The Indian state of Uttarakhand (then Uttar Pradesh) saw a new surge of development in the 1960s in the form of interior highways in rural Himalayan areas, attracting numerous foreign-based logging corporations. These corporations, however, exerted control over the region’s rich forest resources, overpowering the rural communities which relied largely on these resources for their livelihood and survival.
As a result, the rural population sought to fight against government-backed logging. This led to a series of protests which took shape as a non-violent environmental and social movement. Many of us are cognisant of the Chipko Movement since it has now become ingrained in the Indian consciousness.
However, very few are actively aware of the contributions and bravery of the heroic woman who defied the government and its powerful bureaucrats to conserve the beloved trees in their community.
Gaura Devi, the environmentalist whose courage defined the Chipko movement, was a living icon. As a local resident, she rallied the women in the vicinity to fight the loggers, and their joint efforts saved more than two thousand trees from being felled. The campaign became a focal point for subsequent peaceful conservation movements in India, while also garnering global attention.
It is perhaps hard to come by any other community-led resistance effort in the history of environmental activism that has the same kind of lasting influence in society as the Chipko movement did. The Chipko movement, which began in 1973 as a protest opposing tree chopping and grew all across the Himalayas, was motivated by the Gandhian ideals of non-violent resistance.
The campaign gained traction throughout the nation, and the central government enacted the Forest Protection Act, a statute to control the felling of trees in an effort to save them. In contemporary times, when the subject of chopping trees for the sake of “growth” and industrialisation had re-surfaced, the significance of Gaura Devi in forest conservation needs to be remembered again.
Born in 1925, Gaura Devi belonged to a tribal family in the Lata village of Chamoli district in Uttarakhand. At the age of 12, she was married to a family in the neighbouring village of Raini. However, tragically, at the age of 22 she lost her husband with the responsibility of the entire household and an infant child on her young shoulders.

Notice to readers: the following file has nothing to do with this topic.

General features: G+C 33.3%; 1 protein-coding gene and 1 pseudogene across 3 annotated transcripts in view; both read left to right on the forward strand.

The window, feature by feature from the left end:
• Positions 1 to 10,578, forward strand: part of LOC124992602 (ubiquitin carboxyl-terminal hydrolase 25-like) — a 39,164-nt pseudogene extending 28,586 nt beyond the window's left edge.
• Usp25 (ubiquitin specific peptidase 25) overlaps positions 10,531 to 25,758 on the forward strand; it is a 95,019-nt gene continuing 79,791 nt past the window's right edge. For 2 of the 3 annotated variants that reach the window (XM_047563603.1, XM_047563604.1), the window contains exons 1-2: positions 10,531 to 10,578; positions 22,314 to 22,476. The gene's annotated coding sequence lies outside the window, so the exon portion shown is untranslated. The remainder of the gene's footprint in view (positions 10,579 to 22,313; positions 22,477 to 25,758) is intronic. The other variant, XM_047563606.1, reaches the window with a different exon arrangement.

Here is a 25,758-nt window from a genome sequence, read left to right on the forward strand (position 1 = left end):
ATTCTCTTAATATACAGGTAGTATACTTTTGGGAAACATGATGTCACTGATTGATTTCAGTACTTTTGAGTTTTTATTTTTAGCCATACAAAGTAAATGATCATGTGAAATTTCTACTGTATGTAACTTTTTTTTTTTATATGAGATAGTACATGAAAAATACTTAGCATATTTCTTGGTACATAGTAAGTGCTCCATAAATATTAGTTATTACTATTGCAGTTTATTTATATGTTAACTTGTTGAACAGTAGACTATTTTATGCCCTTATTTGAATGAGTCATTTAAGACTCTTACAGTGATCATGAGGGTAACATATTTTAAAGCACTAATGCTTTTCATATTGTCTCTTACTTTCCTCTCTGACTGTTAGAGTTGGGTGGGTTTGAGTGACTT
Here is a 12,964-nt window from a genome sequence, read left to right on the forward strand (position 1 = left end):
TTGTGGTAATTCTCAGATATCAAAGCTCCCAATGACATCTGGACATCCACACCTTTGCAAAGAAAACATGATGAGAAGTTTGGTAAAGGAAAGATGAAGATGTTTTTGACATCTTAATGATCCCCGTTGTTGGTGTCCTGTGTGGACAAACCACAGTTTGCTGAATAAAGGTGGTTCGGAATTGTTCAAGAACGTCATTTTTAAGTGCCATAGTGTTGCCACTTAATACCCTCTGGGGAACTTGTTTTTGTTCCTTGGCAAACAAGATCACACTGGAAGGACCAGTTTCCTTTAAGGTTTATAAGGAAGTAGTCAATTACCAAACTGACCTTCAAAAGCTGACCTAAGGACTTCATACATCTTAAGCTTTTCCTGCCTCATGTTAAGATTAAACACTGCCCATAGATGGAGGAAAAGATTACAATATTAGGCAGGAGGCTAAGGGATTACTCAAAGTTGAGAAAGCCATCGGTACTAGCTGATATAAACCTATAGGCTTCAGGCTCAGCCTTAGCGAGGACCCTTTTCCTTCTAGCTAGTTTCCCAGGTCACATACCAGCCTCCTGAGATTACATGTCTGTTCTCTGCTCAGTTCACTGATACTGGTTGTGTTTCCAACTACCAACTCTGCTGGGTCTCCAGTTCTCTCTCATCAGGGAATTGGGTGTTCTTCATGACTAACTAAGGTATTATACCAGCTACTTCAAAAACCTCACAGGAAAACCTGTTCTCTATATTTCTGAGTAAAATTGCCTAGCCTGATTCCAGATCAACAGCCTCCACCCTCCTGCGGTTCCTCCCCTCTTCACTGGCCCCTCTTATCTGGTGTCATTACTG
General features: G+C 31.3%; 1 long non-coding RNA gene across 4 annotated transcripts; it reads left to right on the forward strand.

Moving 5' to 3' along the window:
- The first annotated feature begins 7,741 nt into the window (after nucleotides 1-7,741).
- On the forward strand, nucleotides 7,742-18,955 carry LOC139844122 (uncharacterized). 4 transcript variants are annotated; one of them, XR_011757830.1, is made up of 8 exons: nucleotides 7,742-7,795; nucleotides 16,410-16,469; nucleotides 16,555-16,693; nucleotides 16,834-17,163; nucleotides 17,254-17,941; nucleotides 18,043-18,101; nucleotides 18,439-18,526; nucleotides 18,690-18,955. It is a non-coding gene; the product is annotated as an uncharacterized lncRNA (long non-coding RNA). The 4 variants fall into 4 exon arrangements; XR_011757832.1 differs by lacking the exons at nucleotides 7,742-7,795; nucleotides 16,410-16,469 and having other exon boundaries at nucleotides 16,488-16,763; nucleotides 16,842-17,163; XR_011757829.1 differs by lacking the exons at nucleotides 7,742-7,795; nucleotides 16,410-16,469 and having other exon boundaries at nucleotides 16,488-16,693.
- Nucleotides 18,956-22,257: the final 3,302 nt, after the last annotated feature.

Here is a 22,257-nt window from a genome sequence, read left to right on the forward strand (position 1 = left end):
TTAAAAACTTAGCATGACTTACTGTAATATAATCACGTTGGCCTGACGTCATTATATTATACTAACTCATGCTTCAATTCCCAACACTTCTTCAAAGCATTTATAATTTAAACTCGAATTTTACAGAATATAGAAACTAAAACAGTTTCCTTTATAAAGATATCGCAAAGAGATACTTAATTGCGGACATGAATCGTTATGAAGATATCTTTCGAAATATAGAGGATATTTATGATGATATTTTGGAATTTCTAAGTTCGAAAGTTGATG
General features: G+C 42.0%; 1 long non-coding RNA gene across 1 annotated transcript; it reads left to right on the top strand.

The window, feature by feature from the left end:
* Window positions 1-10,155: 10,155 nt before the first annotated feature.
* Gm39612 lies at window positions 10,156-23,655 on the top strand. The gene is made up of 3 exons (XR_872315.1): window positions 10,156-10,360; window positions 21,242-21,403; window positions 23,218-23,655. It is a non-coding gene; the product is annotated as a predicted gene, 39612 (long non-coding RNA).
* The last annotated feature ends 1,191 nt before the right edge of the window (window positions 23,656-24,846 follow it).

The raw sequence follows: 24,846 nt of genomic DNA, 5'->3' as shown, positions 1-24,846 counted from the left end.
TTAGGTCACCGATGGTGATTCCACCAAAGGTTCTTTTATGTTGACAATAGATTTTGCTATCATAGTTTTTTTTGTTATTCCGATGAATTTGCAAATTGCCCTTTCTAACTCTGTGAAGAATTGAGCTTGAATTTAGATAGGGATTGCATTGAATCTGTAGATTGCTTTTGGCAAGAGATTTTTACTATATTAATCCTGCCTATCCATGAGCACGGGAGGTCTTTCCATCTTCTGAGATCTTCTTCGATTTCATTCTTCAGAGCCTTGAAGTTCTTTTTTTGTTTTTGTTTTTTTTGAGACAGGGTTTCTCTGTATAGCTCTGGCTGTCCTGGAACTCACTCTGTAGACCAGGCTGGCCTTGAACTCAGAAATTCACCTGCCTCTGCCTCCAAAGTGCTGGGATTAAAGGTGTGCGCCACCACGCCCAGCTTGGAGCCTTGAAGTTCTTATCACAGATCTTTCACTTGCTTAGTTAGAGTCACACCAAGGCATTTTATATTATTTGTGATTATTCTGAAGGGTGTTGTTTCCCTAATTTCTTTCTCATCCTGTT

Trained only in her family’s wool trade, she naturally took charge of the trade. The women of Raini grew fond of her and admired her courage and resilience in the face of adversity. Her involvement in forest conservation inspired other women from the village to ask her to lead the Mahila Mangal Dal. The purpose of this initiative was to maintain the village’s cleanliness and to conserve the trees in the forest and other natural resources.
The Chipko Movement had already started to gain momentum by then. Gaura Devi was driven by the movement to launch a number of initiatives in adjacent villages to highlight the value of the conservation of trees.
Gaura Devi, according to renowned historian Ajay Singh Rawat, the author of numerous books on Uttarakhand’s local ecosystems and environmental conservation, was a leading figure in the Chipko movement which began in March 1974 when contractors hired by a sports equipment organisation from Allahabad came to Raini village to cut down trees.
Gaura Devi, at the time, took 26 other women into the woods late at night to face the forest company’s workers who were going to cut the trees down and challenged them to use their axes. With support from the group, she managed to halt the work of the loggers by hugging the trees despite abuse and threats of violence. The women of village and Gaura Devi kept guard of the trees that all night. Over the next few days, many more villagers joined in the protest.
Consequently, the Uttar Pradesh government set up an expert committee to look into the issue of felling of trees, and the company withdrew its men from Reni. The committee found that the forest is an ecologically sensitive area and stated that no trees should be felled there.
Rawat says, “She changed our attitude and outlook towards forests. Her fight to save her forests also showed what villagers can do to save their green wealth from the commercial interests if they are determined to do so.”
Although Gaura Devi was not educated in a formal manner, her experiences provided her wisdom and awareness towards women’s issues, prompting her to become involved in the workings of the Panchayat, and other social activities. Rawat adds, “The environment movement she started made India realise the importance of forests and sustainable development, especially in the Himalayan region where it was the first such movement. It created awareness on the importance of forests and inspired many policy changes and people to fight for the cause of forests and local ecology.”
Chipko‘s social, ecological, and political repercussions were audible and enormous. The Indian government rewrote its forest policy and rules, as well as the objective of its forest department.
Women’s roles and relevance in environmental conservation is instrumental in the way these efforts have shaped up. Their participation in preservation and sustainable development is something that is often very less documented. While the long-term struggles of so many individuals in the movement cannot be condensed into a single spectacular event, it is indisputable that Gaura Devi and the other women played a vital role in sparking the Chipko movement into its velocity. She passed away in July 1991.
Gaura Devi symbolises the need for ethical environmental preservation, women’s self-confidence and space in the dialogue, and the indigenous peoples’ determination to protect their ecosystem. But whether or not her legacy has been honoured through consistent efforts of environmental consrvation is debatable.
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